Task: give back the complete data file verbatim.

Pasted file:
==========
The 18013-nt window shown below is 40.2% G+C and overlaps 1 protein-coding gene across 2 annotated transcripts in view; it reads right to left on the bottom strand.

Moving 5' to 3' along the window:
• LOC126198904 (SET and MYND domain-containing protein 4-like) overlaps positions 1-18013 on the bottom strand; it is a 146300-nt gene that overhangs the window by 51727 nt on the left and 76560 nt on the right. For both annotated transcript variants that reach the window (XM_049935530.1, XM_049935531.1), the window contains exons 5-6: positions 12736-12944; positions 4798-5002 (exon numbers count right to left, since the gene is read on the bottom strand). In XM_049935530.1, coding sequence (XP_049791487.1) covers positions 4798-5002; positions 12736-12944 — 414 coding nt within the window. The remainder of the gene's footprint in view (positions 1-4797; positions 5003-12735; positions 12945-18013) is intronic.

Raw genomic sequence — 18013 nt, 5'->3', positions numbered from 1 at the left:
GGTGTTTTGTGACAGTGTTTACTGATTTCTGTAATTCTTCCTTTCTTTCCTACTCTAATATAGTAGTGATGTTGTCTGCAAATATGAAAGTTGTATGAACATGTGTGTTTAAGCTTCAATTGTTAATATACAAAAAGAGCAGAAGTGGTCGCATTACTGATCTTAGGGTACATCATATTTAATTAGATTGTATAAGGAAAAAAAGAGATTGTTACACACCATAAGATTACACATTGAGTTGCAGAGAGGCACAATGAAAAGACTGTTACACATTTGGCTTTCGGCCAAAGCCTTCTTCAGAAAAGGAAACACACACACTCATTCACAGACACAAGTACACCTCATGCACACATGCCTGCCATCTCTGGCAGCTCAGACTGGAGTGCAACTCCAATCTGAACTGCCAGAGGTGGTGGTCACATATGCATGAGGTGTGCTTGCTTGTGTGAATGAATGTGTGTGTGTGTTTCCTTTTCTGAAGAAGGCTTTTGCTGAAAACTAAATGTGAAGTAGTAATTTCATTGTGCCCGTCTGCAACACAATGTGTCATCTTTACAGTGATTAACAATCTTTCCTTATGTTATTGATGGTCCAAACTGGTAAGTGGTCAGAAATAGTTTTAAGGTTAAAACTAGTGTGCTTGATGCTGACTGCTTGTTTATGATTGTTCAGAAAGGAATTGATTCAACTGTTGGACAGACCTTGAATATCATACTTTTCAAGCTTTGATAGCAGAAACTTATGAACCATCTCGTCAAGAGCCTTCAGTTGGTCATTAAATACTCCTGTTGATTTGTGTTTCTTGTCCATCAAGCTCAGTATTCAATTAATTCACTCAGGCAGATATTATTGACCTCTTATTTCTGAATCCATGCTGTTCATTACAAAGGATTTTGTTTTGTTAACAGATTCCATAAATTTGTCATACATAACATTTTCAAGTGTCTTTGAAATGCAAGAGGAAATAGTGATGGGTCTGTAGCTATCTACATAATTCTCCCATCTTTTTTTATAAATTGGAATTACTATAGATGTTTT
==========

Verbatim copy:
The 18013-nt window shown below is 40.2% G+C and overlaps 1 protein-coding gene across 2 annotated transcripts in view; it reads right to left on the bottom strand.

Moving 5' to 3' along the window:
• LOC126198904 (SET and MYND domain-containing protein 4-like) overlaps positions 1-18013 on the bottom strand; it is a 146300-nt gene that overhangs the window by 51727 nt on the left and 76560 nt on the right. For both annotated transcript variants that reach the window (XM_049935530.1, XM_049935531.1), the window contains exons 5-6: positions 12736-12944; positions 4798-5002 (exon numbers count right to left, since the gene is read on the bottom strand). In XM_049935530.1, coding sequence (XP_049791487.1) covers positions 4798-5002; positions 12736-12944 — 414 coding nt within the window. The remainder of the gene's footprint in view (positions 1-4797; positions 5003-12735; positions 12945-18013) is intronic.

Raw genomic sequence — 18013 nt, 5'->3', positions numbered from 1 at the left:
GGTGTTTTGTGACAGTGTTTACTGATTTCTGTAATTCTTCCTTTCTTTCCTACTCTAATATAGTAGTGATGTTGTCTGCAAATATGAAAGTTGTATGAACATGTGTGTTTAAGCTTCAATTGTTAATATACAAAAAGAGCAGAAGTGGTCGCATTACTGATCTTAGGGTACATCATATTTAATTAGATTGTATAAGGAAAAAAAGAGATTGTTACACACCATAAGATTACACATTGAGTTGCAGAGAGGCACAATGAAAAGACTGTTACACATTTGGCTTTCGGCCAAAGCCTTCTTCAGAAAAGGAAACACACACACTCATTCACAGACACAAGTACACCTCATGCACACATGCCTGCCATCTCTGGCAGCTCAGACTGGAGTGCAACTCCAATCTGAACTGCCAGAGGTGGTGGTCACATATGCATGAGGTGTGCTTGCTTGTGTGAATGAATGTGTGTGTGTGTTTCCTTTTCTGAAGAAGGCTTTTGCTGAAAACTAAATGTGAAGTAGTAATTTCATTGTGCCCGTCTGCAACACAATGTGTCATCTTTACAGTGATTAACAATCTTTCCTTATGTTATTGATGGTCCAAACTGGTAAGTGGTCAGAAATAGTTTTAAGGTTAAAACTAGTGTGCTTGATGCTGACTGCTTGTTTATGATTGTTCAGAAAGGAATTGATTCAACTGTTGGACAGACCTTGAATATCATACTTTTCAAGCTTTGATAGCAGAAACTTATGAACCATCTCGTCAAGAGCCTTCAGTTGGTCATTAAATACTCCTGTTGATTTGTGTTTCTTGTCCATCAAGCTCAGTATTCAATTAATTCACTCAGGCAGATATTATTGACCTCTTATTTCTGAATCCATGCTGTTCATTACAAAGGATTTTGTTTTGTTAACAGATTCCATAAATTTGTCATACATAACATTTTCAAGTGTCTTTGAAATGCAAGAGGAAATAGTGATGGGTCTGTAGCTATCTACATAATTCTCCCATCTTTTTTTATAAATTGGAATTACTATAGATGTTTT